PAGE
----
Update talks for EU-Turkey Customs Union in Brussels
by Mehmet Solmaz
BRUSSELSJan 26, 2017 - 12:00 am GMT+3
by Mehmet Solmaz
Jan 26, 2017 12:00 am
Reform of the Customs Union between Turkey and the EU gained momentum when the European Commission asked the Council for a mandate to launch talks with Turkey to modernize the existing 20-year-old agreement.
A round table discussion, "Setting the EU-Turkey economic agenda: customs union reform," was held yesterday in the European Parliament. The event was co-organized by the European Neighborhood Council (ENC), Independent Industrialists and Businessmen's Association (MÜSİAD) and the EP's Turkey Rapporteur Kati Piri.
During the opening remarks, ENC director Samuel Doveri Vesterbye, asserted that updating the Customs Union is widely acclaimed as the most important realistic trade deal of the upcoming years.
MÜSİAD's Brussels Representative Alperen Özdemir drew attention to the economic bonds between Ankara and the EU, saying Turkey is the sixth largest trading partner of the bloc and at the same time the EU is Turkey's largest trading partner. The foreign trade volume between Turkey and the EU was approximately $140 billion last year. Half of Turkey's $150 billion exports are made with the EU, while 70 percent of the 17,000 foreign companies in Turkey are European.
According to Özdemir, the implementation of a reformed and modernized Customs Union will expand into agriculture, services and public procurement, making it possible to easily double the trade volume between the two partners in the next decade from about $150 billion to $300 billion. Touching upon the diplomatic sides of the reform process, Özdemir said that when the negotiations officially start, MÜSİAD would continue to share their views by presenting the expectations and concerns of their 50,000 member companies to the decision-makers. He added that with the updated agreement, Turkey would be part of all free trade agreements signed between the EU and third countries.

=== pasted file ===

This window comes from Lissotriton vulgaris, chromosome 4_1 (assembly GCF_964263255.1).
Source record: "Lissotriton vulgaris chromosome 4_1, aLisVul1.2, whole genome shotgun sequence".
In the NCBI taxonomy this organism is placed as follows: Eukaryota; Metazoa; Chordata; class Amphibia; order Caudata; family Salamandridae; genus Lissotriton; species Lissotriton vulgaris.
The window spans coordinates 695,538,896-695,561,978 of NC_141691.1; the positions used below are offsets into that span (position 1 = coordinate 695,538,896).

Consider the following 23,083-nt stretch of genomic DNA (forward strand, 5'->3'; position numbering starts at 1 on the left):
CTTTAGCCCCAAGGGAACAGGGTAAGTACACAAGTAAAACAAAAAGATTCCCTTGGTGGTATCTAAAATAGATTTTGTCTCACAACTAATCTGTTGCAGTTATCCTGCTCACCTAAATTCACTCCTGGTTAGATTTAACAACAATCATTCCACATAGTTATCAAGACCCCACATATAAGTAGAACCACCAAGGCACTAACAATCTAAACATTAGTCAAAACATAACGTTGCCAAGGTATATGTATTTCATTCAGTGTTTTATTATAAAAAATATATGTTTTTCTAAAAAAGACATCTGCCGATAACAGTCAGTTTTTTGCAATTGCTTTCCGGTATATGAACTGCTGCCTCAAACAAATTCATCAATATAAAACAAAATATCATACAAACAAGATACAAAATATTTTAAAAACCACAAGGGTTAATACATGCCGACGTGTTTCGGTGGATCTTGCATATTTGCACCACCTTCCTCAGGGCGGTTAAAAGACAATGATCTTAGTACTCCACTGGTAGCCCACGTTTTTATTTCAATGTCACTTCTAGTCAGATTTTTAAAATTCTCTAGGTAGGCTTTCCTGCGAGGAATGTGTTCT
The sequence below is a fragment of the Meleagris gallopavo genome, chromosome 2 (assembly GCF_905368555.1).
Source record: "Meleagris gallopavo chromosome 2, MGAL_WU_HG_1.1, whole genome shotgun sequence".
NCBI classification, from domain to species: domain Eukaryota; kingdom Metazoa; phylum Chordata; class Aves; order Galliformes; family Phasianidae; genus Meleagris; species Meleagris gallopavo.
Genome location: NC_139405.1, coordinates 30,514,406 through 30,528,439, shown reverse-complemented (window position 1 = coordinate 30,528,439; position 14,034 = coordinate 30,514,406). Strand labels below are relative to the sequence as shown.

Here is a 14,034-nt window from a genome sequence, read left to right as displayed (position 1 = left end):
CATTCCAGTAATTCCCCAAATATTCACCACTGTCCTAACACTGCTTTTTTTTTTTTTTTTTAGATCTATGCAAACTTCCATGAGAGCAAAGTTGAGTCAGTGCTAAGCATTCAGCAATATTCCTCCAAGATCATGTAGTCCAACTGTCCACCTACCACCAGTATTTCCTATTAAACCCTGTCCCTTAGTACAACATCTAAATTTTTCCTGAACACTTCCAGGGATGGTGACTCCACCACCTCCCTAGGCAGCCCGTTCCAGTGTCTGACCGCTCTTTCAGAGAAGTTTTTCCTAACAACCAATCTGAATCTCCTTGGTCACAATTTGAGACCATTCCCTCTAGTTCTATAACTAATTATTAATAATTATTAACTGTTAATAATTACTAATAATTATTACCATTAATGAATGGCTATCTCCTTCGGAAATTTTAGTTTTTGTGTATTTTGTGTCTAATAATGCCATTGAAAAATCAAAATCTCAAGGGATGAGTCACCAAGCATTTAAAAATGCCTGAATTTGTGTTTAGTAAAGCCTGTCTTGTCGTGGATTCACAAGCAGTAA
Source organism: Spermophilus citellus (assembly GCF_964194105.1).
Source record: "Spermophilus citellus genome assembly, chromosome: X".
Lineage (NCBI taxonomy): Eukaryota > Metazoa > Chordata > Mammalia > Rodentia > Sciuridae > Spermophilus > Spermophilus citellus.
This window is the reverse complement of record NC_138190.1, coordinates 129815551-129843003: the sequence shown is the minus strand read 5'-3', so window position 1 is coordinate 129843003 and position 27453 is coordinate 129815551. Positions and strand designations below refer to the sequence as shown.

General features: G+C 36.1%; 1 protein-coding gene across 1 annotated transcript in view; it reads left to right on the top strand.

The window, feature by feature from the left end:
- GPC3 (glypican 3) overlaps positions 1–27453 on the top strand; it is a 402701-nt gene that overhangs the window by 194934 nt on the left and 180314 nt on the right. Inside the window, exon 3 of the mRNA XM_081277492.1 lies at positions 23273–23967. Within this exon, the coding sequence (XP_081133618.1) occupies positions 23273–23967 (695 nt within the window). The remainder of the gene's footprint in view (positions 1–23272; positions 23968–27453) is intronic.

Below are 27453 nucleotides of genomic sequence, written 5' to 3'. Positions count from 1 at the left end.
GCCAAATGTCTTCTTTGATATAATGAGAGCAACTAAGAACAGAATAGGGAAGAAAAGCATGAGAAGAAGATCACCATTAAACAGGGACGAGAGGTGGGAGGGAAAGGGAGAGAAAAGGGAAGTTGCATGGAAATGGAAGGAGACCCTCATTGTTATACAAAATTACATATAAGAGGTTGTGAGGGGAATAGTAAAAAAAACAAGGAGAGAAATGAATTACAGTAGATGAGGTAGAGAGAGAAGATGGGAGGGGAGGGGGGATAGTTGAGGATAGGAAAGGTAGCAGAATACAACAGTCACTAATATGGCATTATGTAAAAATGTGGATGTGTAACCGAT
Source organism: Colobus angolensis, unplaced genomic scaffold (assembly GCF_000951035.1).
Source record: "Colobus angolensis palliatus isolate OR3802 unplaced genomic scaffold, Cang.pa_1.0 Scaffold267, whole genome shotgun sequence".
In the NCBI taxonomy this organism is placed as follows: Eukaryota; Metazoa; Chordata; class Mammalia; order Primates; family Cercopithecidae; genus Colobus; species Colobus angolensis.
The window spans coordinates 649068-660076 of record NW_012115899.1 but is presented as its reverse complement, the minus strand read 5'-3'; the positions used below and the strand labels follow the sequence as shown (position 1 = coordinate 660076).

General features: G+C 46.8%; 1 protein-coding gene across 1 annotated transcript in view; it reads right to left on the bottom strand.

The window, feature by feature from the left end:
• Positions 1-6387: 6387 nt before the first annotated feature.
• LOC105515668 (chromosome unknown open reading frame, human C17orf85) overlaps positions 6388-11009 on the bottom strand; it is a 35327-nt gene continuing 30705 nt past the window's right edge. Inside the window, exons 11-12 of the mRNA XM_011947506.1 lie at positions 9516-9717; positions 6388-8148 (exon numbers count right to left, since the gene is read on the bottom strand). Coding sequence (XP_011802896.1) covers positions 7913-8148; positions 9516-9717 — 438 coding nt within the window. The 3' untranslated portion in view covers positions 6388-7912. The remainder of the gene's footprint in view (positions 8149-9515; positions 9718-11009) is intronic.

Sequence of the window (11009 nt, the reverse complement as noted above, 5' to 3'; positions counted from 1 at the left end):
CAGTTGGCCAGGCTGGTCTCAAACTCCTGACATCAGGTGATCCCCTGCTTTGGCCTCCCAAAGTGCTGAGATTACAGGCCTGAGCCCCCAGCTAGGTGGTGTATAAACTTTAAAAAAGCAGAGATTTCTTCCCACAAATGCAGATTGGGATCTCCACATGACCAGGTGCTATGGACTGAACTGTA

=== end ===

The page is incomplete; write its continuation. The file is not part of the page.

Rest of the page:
Professor Murat Yülek, an economist from Istanbul Commerce University, stressed that although Turkey has a long-lasting desire to be part of the EU, the bloc's attitude weakened this desire. Analyzing the perception of the Turkish public, Yülek said the EU's failure to grasp the deep understanding of Turkish society and politics resulted in a majority of people seeing a union that applied double standards. He then gave several examples, including the bloc's tolerance of the PKK terror organization, the silence of the EU on the Gülenist Terror Group (FETÖ), the hassle that Turkish citizens go through obtaining visas to travel to EU counties and also that large European companies in Turkey have breached competition laws and gained market share. Yülek said, on the other hand, Turkish companies do not have the means or face huge barriers to enter European markets.
The EC has officially been authorized to update the Customs Union agreement with Turkey. EU member states transferred the authority to negotiate to the EC to expand the scope of the agreement with Turkey, which was signed in 1995. Frans Timmermans, the first vice president of the EC, will announce details of the new agreement to be negotiated. The amendment will pave the way for Turkey to export agricultural, dairy and industrial products to the EU without customs restrictions. During a meeting in Brussels on Oct. 5, 2015, President Recep Tayyip Erdoğan demanded the expansion of the Customs Union agreement in response to the agreement on the refugee issue.